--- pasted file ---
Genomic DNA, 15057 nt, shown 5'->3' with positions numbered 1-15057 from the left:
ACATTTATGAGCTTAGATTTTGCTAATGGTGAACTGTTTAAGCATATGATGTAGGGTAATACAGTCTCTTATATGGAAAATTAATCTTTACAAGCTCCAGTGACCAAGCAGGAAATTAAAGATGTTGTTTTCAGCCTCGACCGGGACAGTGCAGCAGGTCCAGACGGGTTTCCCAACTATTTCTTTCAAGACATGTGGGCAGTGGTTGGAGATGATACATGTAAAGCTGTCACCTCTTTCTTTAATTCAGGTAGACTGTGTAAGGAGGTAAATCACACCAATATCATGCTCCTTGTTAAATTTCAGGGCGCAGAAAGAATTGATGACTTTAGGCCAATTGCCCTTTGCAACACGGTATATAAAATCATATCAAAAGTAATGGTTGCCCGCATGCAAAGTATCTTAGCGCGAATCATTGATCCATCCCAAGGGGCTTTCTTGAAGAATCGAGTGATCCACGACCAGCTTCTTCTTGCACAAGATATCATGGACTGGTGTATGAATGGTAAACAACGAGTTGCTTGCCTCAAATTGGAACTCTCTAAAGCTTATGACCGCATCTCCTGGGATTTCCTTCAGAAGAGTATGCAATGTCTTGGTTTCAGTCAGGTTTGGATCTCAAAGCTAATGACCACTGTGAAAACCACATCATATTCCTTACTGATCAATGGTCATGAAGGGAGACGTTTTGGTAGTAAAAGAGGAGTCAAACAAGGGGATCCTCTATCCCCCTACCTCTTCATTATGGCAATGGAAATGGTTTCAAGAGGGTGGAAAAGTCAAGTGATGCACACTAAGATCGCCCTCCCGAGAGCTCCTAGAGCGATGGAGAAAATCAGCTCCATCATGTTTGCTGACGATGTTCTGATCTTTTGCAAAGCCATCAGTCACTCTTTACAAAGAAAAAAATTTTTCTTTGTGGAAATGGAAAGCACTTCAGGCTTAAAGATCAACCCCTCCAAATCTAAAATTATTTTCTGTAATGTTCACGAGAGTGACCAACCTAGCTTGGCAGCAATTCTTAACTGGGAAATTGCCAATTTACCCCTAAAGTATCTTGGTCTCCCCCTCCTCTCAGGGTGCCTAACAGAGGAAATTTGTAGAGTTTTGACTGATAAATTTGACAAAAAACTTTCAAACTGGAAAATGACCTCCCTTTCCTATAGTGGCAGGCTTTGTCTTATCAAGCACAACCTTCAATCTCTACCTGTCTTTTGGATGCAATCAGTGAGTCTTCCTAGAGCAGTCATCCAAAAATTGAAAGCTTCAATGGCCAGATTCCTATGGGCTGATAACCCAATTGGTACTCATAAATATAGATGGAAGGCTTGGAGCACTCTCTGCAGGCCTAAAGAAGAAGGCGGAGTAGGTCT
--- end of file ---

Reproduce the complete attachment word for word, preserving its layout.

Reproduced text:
Genomic DNA, 15057 nt, shown 5'->3' with positions numbered 1-15057 from the left:
ACATTTATGAGCTTAGATTTTGCTAATGGTGAACTGTTTAAGCATATGATGTAGGGTAATACAGTCTCTTATATGGAAAATTAATCTTTACAAGCTCCAGTGACCAAGCAGGAAATTAAAGATGTTGTTTTCAGCCTCGACCGGGACAGTGCAGCAGGTCCAGACGGGTTTCCCAACTATTTCTTTCAAGACATGTGGGCAGTGGTTGGAGATGATACATGTAAAGCTGTCACCTCTTTCTTTAATTCAGGTAGACTGTGTAAGGAGGTAAATCACACCAATATCATGCTCCTTGTTAAATTTCAGGGCGCAGAAAGAATTGATGACTTTAGGCCAATTGCCCTTTGCAACACGGTATATAAAATCATATCAAAAGTAATGGTTGCCCGCATGCAAAGTATCTTAGCGCGAATCATTGATCCATCCCAAGGGGCTTTCTTGAAGAATCGAGTGATCCACGACCAGCTTCTTCTTGCACAAGATATCATGGACTGGTGTATGAATGGTAAACAACGAGTTGCTTGCCTCAAATTGGAACTCTCTAAAGCTTATGACCGCATCTCCTGGGATTTCCTTCAGAAGAGTATGCAATGTCTTGGTTTCAGTCAGGTTTGGATCTCAAAGCTAATGACCACTGTGAAAACCACATCATATTCCTTACTGATCAATGGTCATGAAGGGAGACGTTTTGGTAGTAAAAGAGGAGTCAAACAAGGGGATCCTCTATCCCCCTACCTCTTCATTATGGCAATGGAAATGGTTTCAAGAGGGTGGAAAAGTCAAGTGATGCACACTAAGATCGCCCTCCCGAGAGCTCCTAGAGCGATGGAGAAAATCAGCTCCATCATGTTTGCTGACGATGTTCTGATCTTTTGCAAAGCCATCAGTCACTCTTTACAAAGAAAAAAATTTTTCTTTGTGGAAATGGAAAGCACTTCAGGCTTAAAGATCAACCCCTCCAAATCTAAAATTATTTTCTGTAATGTTCACGAGAGTGACCAACCTAGCTTGGCAGCAATTCTTAACTGGGAAATTGCCAATTTACCCCTAAAGTATCTTGGTCTCCCCCTCCTCTCAGGGTGCCTAACAGAGGAAATTTGTAGAGTTTTGACTGATAAATTTGACAAAAAACTTTCAAACTGGAAAATGACCTCCCTTTCCTATAGTGGCAGGCTTTGTCTTATCAAGCACAACCTTCAATCTCTACCTGTCTTTTGGATGCAATCAGTGAGTCTTCCTAGAGCAGTCATCCAAAAATTGAAAGCTTCAATGGCCAGATTCCTATGGGCTGATAACCCAATTGGTACTCATAAATATAGATGGAAGGCTTGGAGCACTCTCTGCAGGCCTAAAGAAGAAGGCGGAGTAGGTCT